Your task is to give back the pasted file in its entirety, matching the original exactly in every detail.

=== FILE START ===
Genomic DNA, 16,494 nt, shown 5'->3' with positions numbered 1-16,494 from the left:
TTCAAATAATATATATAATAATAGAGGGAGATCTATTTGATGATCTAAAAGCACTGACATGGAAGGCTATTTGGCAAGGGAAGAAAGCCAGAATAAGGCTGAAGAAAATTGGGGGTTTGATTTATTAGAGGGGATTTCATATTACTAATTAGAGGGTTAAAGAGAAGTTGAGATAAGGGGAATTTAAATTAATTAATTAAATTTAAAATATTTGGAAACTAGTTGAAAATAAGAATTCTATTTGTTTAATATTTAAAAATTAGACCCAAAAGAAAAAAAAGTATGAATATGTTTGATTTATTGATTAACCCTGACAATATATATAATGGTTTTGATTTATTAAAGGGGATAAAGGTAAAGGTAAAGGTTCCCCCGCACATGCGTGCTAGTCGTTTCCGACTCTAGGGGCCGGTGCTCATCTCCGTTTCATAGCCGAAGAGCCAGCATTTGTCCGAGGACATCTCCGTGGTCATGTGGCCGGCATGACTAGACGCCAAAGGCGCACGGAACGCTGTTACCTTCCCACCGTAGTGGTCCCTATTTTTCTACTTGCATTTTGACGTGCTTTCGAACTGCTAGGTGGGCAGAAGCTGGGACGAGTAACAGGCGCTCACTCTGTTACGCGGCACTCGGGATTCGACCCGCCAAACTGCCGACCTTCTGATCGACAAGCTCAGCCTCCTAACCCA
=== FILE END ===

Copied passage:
Genomic DNA, 16,494 nt, shown 5'->3' with positions numbered 1-16,494 from the left:
TTCAAATAATATATATAATAATAGAGGGAGATCTATTTGATGATCTAAAAGCACTGACATGGAAGGCTATTTGGCAAGGGAAGAAAGCCAGAATAAGGCTGAAGAAAATTGGGGGTTTGATTTATTAGAGGGGATTTCATATTACTAATTAGAGGGTTAAAGAGAAGTTGAGATAAGGGGAATTTAAATTAATTAATTAAATTTAAAATATTTGGAAACTAGTTGAAAATAAGAATTCTATTTGTTTAATATTTAAAAATTAGACCCAAAAGAAAAAAAAGTATGAATATGTTTGATTTATTGATTAACCCTGACAATATATATAATGGTTTTGATTTATTAAAGGGGATAAAGGTAAAGGTAAAGGTTCCCCCGCACATGCGTGCTAGTCGTTTCCGACTCTAGGGGCCGGTGCTCATCTCCGTTTCATAGCCGAAGAGCCAGCATTTGTCCGAGGACATCTCCGTGGTCATGTGGCCGGCATGACTAGACGCCAAAGGCGCACGGAACGCTGTTACCTTCCCACCGTAGTGGTCCCTATTTTTCTACTTGCATTTTGACGTGCTTTCGAACTGCTAGGTGGGCAGAAGCTGGGACGAGTAACAGGCGCTCACTCTGTTACGCGGCACTCGGGATTCGACCCGCCAAACTGCCGACCTTCTGATCGACAAGCTCAGCCTCCTAACCCA